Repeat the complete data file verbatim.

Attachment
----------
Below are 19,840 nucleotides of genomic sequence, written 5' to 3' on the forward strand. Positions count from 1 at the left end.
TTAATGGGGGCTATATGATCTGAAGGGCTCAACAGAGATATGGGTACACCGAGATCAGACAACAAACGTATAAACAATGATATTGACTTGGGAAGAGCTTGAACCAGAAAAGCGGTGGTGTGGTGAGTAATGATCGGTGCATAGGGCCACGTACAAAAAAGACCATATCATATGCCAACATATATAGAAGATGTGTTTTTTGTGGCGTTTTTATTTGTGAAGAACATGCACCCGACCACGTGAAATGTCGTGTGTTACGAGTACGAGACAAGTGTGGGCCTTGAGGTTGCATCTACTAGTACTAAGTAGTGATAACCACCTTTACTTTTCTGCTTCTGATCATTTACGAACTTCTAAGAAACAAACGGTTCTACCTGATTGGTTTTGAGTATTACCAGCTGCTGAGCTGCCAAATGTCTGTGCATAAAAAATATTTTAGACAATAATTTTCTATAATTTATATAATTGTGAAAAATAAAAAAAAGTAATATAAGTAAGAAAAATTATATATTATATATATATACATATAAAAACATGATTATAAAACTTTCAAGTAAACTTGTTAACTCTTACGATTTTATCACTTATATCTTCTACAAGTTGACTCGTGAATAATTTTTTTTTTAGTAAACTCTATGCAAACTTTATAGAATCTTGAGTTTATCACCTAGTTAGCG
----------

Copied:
Below are 19,840 nucleotides of genomic sequence, written 5' to 3' on the forward strand. Positions count from 1 at the left end.
TTAATGGGGGCTATATGATCTGAAGGGCTCAACAGAGATATGGGTACACCGAGATCAGACAACAAACGTATAAACAATGATATTGACTTGGGAAGAGCTTGAACCAGAAAAGCGGTGGTGTGGTGAGTAATGATCGGTGCATAGGGCCACGTACAAAAAAGACCATATCATATGCCAACATATATAGAAGATGTGTTTTTTGTGGCGTTTTTATTTGTGAAGAACATGCACCCGACCACGTGAAATGTCGTGTGTTACGAGTACGAGACAAGTGTGGGCCTTGAGGTTGCATCTACTAGTACTAAGTAGTGATAACCACCTTTACTTTTCTGCTTCTGATCATTTACGAACTTCTAAGAAACAAACGGTTCTACCTGATTGGTTTTGAGTATTACCAGCTGCTGAGCTGCCAAATGTCTGTGCATAAAAAATATTTTAGACAATAATTTTCTATAATTTATATAATTGTGAAAAATAAAAAAAAGTAATATAAGTAAGAAAAATTATATATTATATATATATACATATAAAAACATGATTATAAAACTTTCAAGTAAACTTGTTAACTCTTACGATTTTATCACTTATATCTTCTACAAGTTGACTCGTGAATAATTTTTTTTTTAGTAAACTCTATGCAAACTTTATAGAATCTTGAGTTTATCACCTAGTTAGCG